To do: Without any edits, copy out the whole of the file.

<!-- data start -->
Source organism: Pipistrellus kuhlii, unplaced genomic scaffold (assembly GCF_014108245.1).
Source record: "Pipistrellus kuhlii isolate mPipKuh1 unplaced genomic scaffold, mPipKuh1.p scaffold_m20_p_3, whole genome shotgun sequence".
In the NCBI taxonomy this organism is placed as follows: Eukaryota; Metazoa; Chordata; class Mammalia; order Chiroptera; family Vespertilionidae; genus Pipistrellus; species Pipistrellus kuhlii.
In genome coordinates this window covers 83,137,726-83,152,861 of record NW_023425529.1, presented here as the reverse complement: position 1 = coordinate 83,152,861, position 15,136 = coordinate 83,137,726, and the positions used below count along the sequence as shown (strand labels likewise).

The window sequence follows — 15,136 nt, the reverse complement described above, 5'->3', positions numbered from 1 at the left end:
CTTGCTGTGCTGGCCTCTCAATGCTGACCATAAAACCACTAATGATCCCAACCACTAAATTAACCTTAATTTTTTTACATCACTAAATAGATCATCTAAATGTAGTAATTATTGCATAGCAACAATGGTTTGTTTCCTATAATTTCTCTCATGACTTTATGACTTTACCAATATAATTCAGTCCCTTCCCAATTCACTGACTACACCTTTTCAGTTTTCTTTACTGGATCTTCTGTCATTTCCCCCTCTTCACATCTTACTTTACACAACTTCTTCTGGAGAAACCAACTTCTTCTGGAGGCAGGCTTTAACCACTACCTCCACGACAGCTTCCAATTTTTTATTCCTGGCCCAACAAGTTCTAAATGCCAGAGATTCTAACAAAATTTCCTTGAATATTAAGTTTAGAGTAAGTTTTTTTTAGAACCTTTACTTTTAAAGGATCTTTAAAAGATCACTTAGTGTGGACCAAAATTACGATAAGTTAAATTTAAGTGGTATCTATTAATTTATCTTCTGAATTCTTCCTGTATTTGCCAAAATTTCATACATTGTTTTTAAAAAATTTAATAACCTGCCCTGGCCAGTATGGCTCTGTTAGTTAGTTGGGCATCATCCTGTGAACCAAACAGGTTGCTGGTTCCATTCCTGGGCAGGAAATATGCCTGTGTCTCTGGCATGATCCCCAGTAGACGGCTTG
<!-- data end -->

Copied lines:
Source organism: Pipistrellus kuhlii, unplaced genomic scaffold (assembly GCF_014108245.1).
Source record: "Pipistrellus kuhlii isolate mPipKuh1 unplaced genomic scaffold, mPipKuh1.p scaffold_m20_p_3, whole genome shotgun sequence".
In the NCBI taxonomy this organism is placed as follows: Eukaryota; Metazoa; Chordata; class Mammalia; order Chiroptera; family Vespertilionidae; genus Pipistrellus; species Pipistrellus kuhlii.
In genome coordinates this window covers 83,137,726-83,152,861 of record NW_023425529.1, presented here as the reverse complement: position 1 = coordinate 83,152,861, position 15,136 = coordinate 83,137,726, and the positions used below count along the sequence as shown (strand labels likewise).

The window sequence follows — 15,136 nt, the reverse complement described above, 5'->3', positions numbered from 1 at the left end:
CTTGCTGTGCTGGCCTCTCAATGCTGACCATAAAACCACTAATGATCCCAACCACTAAATTAACCTTAATTTTTTTACATCACTAAATAGATCATCTAAATGTAGTAATTATTGCATAGCAACAATGGTTTGTTTCCTATAATTTCTCTCATGACTTTATGACTTTACCAATATAATTCAGTCCCTTCCCAATTCACTGACTACACCTTTTCAGTTTTCTTTACTGGATCTTCTGTCATTTCCCCCTCTTCACATCTTACTTTACACAACTTCTTCTGGAGAAACCAACTTCTTCTGGAGGCAGGCTTTAACCACTACCTCCACGACAGCTTCCAATTTTTTATTCCTGGCCCAACAAGTTCTAAATGCCAGAGATTCTAACAAAATTTCCTTGAATATTAAGTTTAGAGTAAGTTTTTTTTAGAACCTTTACTTTTAAAGGATCTTTAAAAGATCACTTAGTGTGGACCAAAATTACGATAAGTTAAATTTAAGTGGTATCTATTAATTTATCTTCTGAATTCTTCCTGTATTTGCCAAAATTTCATACATTGTTTTTAAAAAATTTAATAACCTGCCCTGGCCAGTATGGCTCTGTTAGTTAGTTGGGCATCATCCTGTGAACCAAACAGGTTGCTGGTTCCATTCCTGGGCAGGAAATATGCCTGTGTCTCTGGCATGATCCCCAGTAGACGGCTTG